For the content validity index (CVI) , we asked the same 12 patients and 14 health professionals to review the 89-item EIQ and rate the items based on ‘Relevance’, ‘Clarity’ and ‘Simplicity’ on a four-point scale. The CVI was measured as a percentage of the items rated as 3 or 4 [23, 24]. Item-level content validity index (I-CVI) was computed as the number of experts giving a rating of either 3 or 4, divided by the total number of experts . A CVI or S-CVI of 0.80 was considered as indicating acceptability . Following these steps the EIQ was reduced to 66 items.
The initial EIQ had randomly-ordered items to avoid hypothesised factor structure. But considering the number of items and the three recall periods, random-ordering made the EIQ difficult and time consuming to complete. Some experts suggested arranging the items in logical groups rather than having the items all mixed up, to make it easier to complete by responders. Therefore, the initial EIQ with randomly-ordered items was divided into logical groups based on categories which emerged from results of an earlier qualitative study , but the main categorizing of the EIQ was made based on exploratory factor analysis. The 66-item EIQ was then subjected to exploratory factor analysis to assess construct validity . The commonly used method of principal component analysis and varimax rotation was used . For this study, the acceptable level for factor loading was equal to or greater than 0.40 , and eigenvalues greater than one  were considered. The required sample size was estimated at 350 to 400 to have subject-to-variable ratio of 5:1, which identified as adequate in most cases .
There is no comparable questionnaire with a long-term perspective so to assess concurrent validity the EHP-5  was chosen and the recall period changed from the ‘last 4 weeks’ to ‘last 12 months’.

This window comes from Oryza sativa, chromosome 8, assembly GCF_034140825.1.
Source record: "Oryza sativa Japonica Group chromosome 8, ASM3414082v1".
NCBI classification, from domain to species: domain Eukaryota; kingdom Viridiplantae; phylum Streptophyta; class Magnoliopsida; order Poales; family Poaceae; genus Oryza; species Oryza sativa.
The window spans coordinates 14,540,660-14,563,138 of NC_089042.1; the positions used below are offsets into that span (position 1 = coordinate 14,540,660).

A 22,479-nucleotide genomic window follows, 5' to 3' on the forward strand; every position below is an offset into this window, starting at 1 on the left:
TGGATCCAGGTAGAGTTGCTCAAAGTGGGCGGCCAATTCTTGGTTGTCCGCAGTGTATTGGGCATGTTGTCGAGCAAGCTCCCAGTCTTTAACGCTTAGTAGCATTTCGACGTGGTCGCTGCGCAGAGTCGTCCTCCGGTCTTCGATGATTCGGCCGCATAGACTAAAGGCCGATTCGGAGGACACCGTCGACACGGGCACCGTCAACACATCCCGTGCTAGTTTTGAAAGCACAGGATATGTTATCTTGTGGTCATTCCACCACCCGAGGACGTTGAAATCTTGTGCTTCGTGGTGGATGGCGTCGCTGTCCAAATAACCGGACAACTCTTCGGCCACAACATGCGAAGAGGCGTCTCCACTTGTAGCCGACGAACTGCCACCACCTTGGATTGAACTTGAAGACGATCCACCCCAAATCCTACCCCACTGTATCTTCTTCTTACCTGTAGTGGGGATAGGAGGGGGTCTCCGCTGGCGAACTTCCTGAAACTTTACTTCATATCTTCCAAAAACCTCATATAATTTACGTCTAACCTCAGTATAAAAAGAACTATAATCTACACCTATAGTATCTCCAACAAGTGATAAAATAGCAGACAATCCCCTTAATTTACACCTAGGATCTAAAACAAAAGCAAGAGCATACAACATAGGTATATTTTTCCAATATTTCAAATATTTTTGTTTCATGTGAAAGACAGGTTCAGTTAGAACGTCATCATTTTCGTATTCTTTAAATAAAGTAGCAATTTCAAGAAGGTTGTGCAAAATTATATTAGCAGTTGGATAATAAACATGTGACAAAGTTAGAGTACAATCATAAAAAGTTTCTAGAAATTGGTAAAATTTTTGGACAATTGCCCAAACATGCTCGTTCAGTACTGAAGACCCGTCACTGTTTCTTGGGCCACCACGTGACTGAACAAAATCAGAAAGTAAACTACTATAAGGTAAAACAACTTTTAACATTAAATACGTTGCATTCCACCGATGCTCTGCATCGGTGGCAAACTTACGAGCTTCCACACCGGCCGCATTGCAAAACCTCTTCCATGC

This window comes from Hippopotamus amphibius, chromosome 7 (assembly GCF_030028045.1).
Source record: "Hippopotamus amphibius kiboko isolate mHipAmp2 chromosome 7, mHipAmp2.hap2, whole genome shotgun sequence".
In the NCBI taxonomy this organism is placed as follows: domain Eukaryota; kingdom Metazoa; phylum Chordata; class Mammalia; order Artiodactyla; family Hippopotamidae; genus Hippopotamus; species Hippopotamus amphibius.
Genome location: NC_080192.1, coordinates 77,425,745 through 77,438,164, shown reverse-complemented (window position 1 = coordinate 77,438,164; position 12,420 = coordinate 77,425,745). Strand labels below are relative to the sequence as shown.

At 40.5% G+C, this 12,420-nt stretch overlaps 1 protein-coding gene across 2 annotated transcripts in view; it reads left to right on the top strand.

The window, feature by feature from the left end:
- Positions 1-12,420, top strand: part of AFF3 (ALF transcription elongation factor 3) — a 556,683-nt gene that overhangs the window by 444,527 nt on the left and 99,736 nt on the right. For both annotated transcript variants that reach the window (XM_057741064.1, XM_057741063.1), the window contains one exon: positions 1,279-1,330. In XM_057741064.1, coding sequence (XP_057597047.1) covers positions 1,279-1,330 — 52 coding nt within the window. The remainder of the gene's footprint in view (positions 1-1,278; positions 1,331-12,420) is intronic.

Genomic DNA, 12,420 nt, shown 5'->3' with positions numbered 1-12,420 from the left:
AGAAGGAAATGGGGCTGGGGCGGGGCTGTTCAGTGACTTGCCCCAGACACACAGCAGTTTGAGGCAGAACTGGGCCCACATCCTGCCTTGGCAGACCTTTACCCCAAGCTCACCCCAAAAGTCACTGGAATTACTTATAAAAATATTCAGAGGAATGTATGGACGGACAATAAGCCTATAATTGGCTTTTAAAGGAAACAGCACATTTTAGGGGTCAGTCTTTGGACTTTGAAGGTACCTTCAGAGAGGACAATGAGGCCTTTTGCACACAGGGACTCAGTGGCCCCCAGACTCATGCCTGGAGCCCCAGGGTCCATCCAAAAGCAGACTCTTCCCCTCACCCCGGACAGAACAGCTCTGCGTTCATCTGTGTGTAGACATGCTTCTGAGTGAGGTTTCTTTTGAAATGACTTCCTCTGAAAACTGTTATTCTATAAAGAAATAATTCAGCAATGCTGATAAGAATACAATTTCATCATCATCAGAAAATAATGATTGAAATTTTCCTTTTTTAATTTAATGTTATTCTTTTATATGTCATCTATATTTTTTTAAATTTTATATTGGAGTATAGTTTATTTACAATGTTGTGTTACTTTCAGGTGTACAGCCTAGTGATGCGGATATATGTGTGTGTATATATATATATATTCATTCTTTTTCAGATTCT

Two frequently used indicators of a scale’s reliability, including internal consistency (Cronbach’s alpha) and stability (Pearson correlation coefficient (r), test-retest reliability) were evaluated .
Internal consisten3cy reliability
Strong item-total correlations were identified as above 0.30 and inter-item correlations as ranging 0.30-0.70 . In this study, a Cronbach’s alpha ≥ 0.7 was considered satisfactory and a corrected item-to-total correlation of at least 0.3 was considered as acceptable.
To determine test-retest reliability, two copies of the final version were posted to 70 patients, who completed a first copy on the day that they received it, and a second copy after two weeks. Statistical differences between the two scores were assessed.
Sample and setting
Convenience and snowball sampling were used to recruit a sufficiently large number of accessible participants, with an emphasis on those residing in Australia. Inclusion criteria were self-reported surgically-diagnosed endometriosis and ability to understand English. A web-based survey was conducted and recruitment was through different strategies from secondary or tertiary care levels, as well as from the general community. The EIQ-link was widely advertised via flyers disseminated or posted. Many groups and people (like endometriosis centres and endometriosis support groups) were asked to assist by forwarding an invitation email to their databases and/or by putting flyers in their centres or on their website/Facebook pages.